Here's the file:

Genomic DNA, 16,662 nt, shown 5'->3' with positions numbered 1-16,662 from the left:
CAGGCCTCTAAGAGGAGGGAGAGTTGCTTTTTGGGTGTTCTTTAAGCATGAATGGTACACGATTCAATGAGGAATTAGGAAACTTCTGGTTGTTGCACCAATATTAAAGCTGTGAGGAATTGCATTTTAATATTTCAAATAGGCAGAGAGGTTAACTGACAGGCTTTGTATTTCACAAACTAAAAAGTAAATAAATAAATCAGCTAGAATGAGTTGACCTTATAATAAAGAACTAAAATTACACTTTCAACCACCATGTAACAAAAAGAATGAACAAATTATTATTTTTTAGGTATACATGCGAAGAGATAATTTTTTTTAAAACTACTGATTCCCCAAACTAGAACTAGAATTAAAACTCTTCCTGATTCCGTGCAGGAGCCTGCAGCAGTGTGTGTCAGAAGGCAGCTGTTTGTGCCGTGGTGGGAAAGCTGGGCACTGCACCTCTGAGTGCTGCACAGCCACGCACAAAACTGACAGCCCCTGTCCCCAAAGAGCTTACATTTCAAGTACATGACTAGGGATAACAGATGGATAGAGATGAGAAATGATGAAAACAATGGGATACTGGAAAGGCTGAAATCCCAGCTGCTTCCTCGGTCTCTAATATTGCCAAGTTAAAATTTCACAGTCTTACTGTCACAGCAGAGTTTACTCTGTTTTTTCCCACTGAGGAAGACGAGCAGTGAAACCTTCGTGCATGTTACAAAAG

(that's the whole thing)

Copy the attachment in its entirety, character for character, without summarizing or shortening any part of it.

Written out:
Genomic DNA, 16,662 nt, shown 5'->3' with positions numbered 1-16,662 from the left:
CAGGCCTCTAAGAGGAGGGAGAGTTGCTTTTTGGGTGTTCTTTAAGCATGAATGGTACACGATTCAATGAGGAATTAGGAAACTTCTGGTTGTTGCACCAATATTAAAGCTGTGAGGAATTGCATTTTAATATTTCAAATAGGCAGAGAGGTTAACTGACAGGCTTTGTATTTCACAAACTAAAAAGTAAATAAATAAATCAGCTAGAATGAGTTGACCTTATAATAAAGAACTAAAATTACACTTTCAACCACCATGTAACAAAAAGAATGAACAAATTATTATTTTTTAGGTATACATGCGAAGAGATAATTTTTTTTAAAACTACTGATTCCCCAAACTAGAACTAGAATTAAAACTCTTCCTGATTCCGTGCAGGAGCCTGCAGCAGTGTGTGTCAGAAGGCAGCTGTTTGTGCCGTGGTGGGAAAGCTGGGCACTGCACCTCTGAGTGCTGCACAGCCACGCACAAAACTGACAGCCCCTGTCCCCAAAGAGCTTACATTTCAAGTACATGACTAGGGATAACAGATGGATAGAGATGAGAAATGATGAAAACAATGGGATACTGGAAAGGCTGAAATCCCAGCTGCTTCCTCGGTCTCTAATATTGCCAAGTTAAAATTTCACAGTCTTACTGTCACAGCAGAGTTTACTCTGTTTTTTCCCACTGAGGAAGACGAGCAGTGAAACCTTCGTGCATGTTACAAAAG